Their data is critical to updating a computer model, called Screwworm Fly Simulation, developed by ARS agricultural engineer Danel G. Haile in Panama City. The model simulates population dynamics of screwworm flies throughout the world. It uses a fixed set of biological parameters to produce realistic simulations of seasonal dynamics for locations with widely different weather patterns. "It can operate interactively on a DOS-based personal computer," says Haile.


Biologist Alfredo Alvarez
uses shredded, recycled
newspaper to prepare a
screwworm artificial diet
at Tuxtla Gutierrez, Chiapas,
Mexico.

(K9354-1)

Habitat, Habitat, Habitat

The challenge of tracking screwworms is to find their preferred habitats. But no one knew that screwworms had a preference before the groundwork was done by Welch, Haile, ARS remote sensing specialist Pamela L. Phillips, and previous ARS scientists. Their behavioral studies in Costa Rica showed that screwworm flies prefer thick, densely forested areas to open pastures.

Remote sensing is the science of collecting information about Earth's surface from afar. Data can be collected from a treetop or from a plane, says Phillips. She's developing a spatial model using geographic information system techniques that will incorporate data from Haile's computer model. The two models together will allow researchers to predict how long it could take for an infestation in any part of Central America to reach the United States. Screwworm flies can travel up to 180 miles in a few days, and with warm temperatures they can complete a life cycle in 3 weeks.

While Haile's model tells what elements are critical for screwworm populations, no one has clearly understood the relationships among all the elements: Is temperature more important than humidity or rainfall? Phillips predicts that the spatial model, coupled with field data and remote sensing, will help answer these types of questions.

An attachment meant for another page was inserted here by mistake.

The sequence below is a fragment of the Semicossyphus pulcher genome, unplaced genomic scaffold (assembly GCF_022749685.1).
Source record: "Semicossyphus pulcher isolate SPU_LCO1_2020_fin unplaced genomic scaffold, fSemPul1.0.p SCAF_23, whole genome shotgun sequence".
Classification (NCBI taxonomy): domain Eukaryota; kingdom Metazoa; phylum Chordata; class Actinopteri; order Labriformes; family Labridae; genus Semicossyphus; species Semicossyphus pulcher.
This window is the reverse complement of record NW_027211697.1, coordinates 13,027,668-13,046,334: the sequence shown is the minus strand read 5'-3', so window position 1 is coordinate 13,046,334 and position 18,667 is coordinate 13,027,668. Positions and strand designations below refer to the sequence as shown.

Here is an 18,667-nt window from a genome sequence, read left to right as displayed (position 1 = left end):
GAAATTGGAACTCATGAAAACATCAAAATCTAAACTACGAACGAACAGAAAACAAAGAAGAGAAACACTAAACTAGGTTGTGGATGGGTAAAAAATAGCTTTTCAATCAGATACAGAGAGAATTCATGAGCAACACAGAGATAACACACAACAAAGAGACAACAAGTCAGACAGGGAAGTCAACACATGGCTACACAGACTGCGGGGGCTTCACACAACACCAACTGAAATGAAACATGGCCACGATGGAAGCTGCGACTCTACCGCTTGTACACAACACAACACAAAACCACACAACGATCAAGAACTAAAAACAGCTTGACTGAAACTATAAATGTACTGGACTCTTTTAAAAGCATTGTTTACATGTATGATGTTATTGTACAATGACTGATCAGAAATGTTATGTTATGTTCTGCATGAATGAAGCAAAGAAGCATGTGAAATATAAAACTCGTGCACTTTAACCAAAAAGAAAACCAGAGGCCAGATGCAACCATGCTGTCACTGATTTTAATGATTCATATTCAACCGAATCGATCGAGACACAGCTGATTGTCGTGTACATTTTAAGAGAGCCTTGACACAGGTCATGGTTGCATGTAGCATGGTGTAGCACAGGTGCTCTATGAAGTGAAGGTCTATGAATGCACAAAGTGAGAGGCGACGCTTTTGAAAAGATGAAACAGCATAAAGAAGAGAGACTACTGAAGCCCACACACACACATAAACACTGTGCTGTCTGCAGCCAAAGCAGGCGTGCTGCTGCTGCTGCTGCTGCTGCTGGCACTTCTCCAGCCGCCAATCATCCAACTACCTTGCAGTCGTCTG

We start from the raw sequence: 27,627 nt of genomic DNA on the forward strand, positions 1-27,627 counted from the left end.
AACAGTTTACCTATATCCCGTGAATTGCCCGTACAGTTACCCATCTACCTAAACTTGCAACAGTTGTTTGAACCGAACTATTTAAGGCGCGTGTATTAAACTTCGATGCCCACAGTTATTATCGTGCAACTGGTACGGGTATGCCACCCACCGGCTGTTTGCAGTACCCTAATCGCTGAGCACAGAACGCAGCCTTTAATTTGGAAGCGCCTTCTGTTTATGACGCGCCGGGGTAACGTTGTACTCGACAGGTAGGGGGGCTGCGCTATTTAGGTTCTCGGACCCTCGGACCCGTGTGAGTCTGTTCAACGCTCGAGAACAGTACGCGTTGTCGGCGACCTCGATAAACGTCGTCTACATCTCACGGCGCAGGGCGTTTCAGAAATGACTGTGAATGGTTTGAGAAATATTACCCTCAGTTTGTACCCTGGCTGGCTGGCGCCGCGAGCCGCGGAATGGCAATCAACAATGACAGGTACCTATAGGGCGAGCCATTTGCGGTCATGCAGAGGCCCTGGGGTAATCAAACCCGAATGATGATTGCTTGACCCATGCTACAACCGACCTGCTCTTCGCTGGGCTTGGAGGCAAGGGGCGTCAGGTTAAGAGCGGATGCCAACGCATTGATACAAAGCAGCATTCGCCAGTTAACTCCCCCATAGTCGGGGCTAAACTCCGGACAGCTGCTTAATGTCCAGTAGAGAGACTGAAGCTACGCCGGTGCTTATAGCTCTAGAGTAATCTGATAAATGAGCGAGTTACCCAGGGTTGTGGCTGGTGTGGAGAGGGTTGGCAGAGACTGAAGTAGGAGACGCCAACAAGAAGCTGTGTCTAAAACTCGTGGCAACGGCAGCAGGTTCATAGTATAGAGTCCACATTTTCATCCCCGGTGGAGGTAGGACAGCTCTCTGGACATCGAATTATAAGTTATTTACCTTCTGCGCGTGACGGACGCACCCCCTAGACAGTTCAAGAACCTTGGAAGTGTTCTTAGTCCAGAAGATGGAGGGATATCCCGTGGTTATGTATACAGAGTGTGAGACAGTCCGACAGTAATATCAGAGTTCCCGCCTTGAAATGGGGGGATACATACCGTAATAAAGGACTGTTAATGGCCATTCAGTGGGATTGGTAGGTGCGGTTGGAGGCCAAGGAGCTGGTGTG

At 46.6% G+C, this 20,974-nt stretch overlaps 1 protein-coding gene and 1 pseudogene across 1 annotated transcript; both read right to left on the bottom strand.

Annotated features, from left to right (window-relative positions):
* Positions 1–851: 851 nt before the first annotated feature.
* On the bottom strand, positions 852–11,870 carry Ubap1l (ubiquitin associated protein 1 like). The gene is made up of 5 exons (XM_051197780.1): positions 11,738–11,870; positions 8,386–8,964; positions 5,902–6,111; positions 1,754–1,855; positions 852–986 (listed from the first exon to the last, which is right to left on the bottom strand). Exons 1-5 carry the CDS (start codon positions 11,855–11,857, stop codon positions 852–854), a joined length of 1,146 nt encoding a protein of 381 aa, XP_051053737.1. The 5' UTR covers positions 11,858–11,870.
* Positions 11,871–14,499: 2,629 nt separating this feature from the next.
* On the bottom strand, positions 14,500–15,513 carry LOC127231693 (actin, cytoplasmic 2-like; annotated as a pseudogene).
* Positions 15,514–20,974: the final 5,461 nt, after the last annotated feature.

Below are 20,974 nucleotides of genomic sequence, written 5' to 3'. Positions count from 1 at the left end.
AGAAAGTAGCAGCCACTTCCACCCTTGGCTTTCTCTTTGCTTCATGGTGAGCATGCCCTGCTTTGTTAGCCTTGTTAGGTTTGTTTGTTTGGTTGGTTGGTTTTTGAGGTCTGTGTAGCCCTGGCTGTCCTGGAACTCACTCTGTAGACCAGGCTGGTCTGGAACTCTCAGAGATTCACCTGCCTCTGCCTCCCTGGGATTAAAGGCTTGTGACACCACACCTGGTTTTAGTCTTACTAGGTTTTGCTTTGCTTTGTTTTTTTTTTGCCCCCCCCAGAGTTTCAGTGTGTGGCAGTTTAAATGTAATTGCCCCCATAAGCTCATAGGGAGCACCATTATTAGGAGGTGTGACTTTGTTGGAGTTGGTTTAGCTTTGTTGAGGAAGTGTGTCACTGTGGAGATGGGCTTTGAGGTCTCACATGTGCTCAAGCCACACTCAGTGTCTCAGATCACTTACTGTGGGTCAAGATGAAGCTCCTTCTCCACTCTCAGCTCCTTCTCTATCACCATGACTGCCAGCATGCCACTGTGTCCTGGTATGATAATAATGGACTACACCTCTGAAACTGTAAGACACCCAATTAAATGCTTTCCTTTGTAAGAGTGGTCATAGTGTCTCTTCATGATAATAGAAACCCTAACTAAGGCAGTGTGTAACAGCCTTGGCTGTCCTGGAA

Female screwworm flies lay hundreds of eggs in any open wound on living mammals—even humans. So, although eradication primarily provides relief to the livestock industry and the economy, public health also benefits. Before Nicaragua's screwworm eradication, for example, APHIS personnel in that country reported 138 human cases of screwworms, and about 530 cases in humans occurred in El Salvador between 1990 and 1992.

The larvae (or worms) feed on the surrounding flesh. "We're not sure what attracts the female flies, but we suspect that a bacterial infection emits an attractive volatile substance," says Welch.

In the jungle, a single piece of rotting meat lures the flies. As they come to rest on a plate filled with beef liver, they're captured by patient technicians with butterfly nets. Data about temperature and humidity is also collected.

They've learned that the area of highest fly activity is a secondary forest of trees 65 to 100 feet tall. In the Canal area, this type of forest often borders mature forests and pastures. The median recorded temperature for this vegetation type is 78 °F, which is also the optimal temperature for screwworms.

Sticky traps—vertical plastic pieces covered with Swormlure-4 (developed by an ARS researcher)—are also used to attract and capture flies. (See "Shrinking Screwworm's Domain," Agricultural Research, September 1993, pp. 12–13.)

"The data collected in the Panama Canal zone by the Panamanian technicians is critical to making computer and spatial models accurate in addition to documenting the extent of screwworm eradication," says Welch.

Please Pass the Spray-Dried Eggs

A screwworm production plant in Tuxtla Gutierrez, Chiapas, Mexico, currently produces 150 million sterile flies per week. At one time, the facility produced as many as 500 million sterile flies a week. But as populations of wild flies decrease, fewer sterile flies are needed to cover an area, according to Donald E. Bailey, APHIS co-director of the U.S.-Mexico Commission for the Eradication of Screwworms, in Tuxtla Gutierrez.

In the 1950s, the only way to produce large numbers of flies for research was to raise them on raw meat. Over the years, ARS scientists developed artificial diets, including gelled diets for rearing screwworm larvae and a honey-and-horsemeat diet for feeding screwworm flies. But the diets are costly. A horsemeat-and-honey diet costs up to $157,000 annually to produce 150 million flies per week. So APHIS asked ARS to try to cut the cost.